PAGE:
BEYOND THE NUMBERS
Rental Assistance Cuts Homelessness and Poverty, But Doesn’t Reach Most Who Need It
Federal rental assistance programs such as Housing Choice Vouchers and public housing provide major benefits to low-income families, our new analysis explains, but more than 3 in 4 families that need rental assistance don’t get it due to funding limitations.
Among other benefits, rental assistance:
- Sharply reduces homelessness and other hardship. For example, it cuts the share of families with children living in shelters or on the street by three-fourths and lowers the share living in overcrowded conditions by more than half, according to one rigorous study.
- Lifts more than 3 million people above the poverty line. They include 665,000 elderly people — more than any other government program except Social Security — and 936,000 children. (These figures use the Supplemental Poverty Measure, which counts both cash assistance and non-cash benefits.)
- Can substantially improve adults’ health and well-being and children’s chances for long-term success. That’s particularly true when rental assistance enables families to move to lower-poverty neighborhoods with strong schools and less crime. For example, a groundbreaking 2015 study found that children whose families used vouchers to move to low-poverty neighborhoods had much higher adult earnings and rates of college attendance, and lower rates of single parenthood, than similar children whose families stayed in poor neighborhoods.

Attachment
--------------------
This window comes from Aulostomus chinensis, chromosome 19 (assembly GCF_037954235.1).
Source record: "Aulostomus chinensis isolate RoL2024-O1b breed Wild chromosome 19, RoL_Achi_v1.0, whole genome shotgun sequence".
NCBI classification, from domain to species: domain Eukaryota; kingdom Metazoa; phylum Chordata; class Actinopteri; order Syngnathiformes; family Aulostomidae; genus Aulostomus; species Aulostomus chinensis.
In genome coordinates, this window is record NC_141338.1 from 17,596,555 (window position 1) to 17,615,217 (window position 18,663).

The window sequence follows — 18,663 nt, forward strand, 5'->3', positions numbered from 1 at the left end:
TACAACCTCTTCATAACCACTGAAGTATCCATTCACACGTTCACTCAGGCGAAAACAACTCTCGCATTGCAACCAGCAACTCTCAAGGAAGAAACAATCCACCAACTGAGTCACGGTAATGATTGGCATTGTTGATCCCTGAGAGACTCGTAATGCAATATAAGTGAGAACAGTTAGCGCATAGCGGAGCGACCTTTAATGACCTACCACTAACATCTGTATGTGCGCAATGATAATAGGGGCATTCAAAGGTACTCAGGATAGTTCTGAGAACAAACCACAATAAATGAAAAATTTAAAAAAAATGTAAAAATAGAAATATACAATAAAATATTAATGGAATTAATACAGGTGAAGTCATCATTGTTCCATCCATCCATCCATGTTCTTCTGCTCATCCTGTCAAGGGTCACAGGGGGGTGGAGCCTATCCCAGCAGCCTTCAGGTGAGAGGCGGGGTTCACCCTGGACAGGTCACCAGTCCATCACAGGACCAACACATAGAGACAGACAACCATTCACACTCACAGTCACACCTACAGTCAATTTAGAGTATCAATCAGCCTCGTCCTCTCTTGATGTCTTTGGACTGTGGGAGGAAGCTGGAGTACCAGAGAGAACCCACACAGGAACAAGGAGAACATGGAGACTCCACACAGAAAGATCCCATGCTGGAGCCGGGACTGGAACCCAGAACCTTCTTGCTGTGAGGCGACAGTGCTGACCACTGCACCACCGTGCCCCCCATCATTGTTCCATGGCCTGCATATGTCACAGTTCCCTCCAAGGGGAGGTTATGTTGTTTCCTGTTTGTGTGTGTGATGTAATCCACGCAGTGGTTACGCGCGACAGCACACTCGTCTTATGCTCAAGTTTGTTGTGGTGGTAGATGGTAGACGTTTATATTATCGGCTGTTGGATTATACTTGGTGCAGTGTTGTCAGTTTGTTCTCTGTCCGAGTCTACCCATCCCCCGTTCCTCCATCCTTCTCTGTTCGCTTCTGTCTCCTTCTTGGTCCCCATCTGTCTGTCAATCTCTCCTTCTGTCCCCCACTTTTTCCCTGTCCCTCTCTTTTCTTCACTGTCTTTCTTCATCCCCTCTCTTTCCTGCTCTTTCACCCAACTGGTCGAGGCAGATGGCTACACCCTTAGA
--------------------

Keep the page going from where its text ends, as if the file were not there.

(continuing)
Nevertheless, roughly 16 million low-income households that need rental assistance (meaning they spend more than 30 percent of their income for housing or live in substandard or overcrowded homes) don’t get it due to funding limitations.
Policymakers should extend rental assistance to many more households by expanding the voucher program or through other approaches, such as establishing a federal renters’ tax credit to make housing affordable to some extremely low-income households. Policymakers also should do more to help families that have rental assistance to live in higher-opportunity neighborhoods if they want to. In particular, they could provide housing agencies and their partners with funding for “mobility assistance” services such as recruiting landlords in high-opportunity neighborhoods to rent to rental assistance recipients, counseling families on how to find housing, and providing financial assistance for costs such as security deposits.
Expanding rental assistance and enabling more assisted households to live in higher-opportunity areas would help people struggling with poverty, unaffordable housing, and the effects of racial and economic segregation, the research that we cite in our new report indicates. Fewer people would live in shelters, motels, on the street, or doubled up in unstable arrangements; fewer families, seniors, and people with disabilities would have to choose each month between paying the rent and buying needed medicine or food; and more children would have access to stable housing and opportunity-rich neighborhoods. Taken together, these benefits could substantially reduce low-income peoples’ exposure to hardship and improve their children’s chances of long-term success.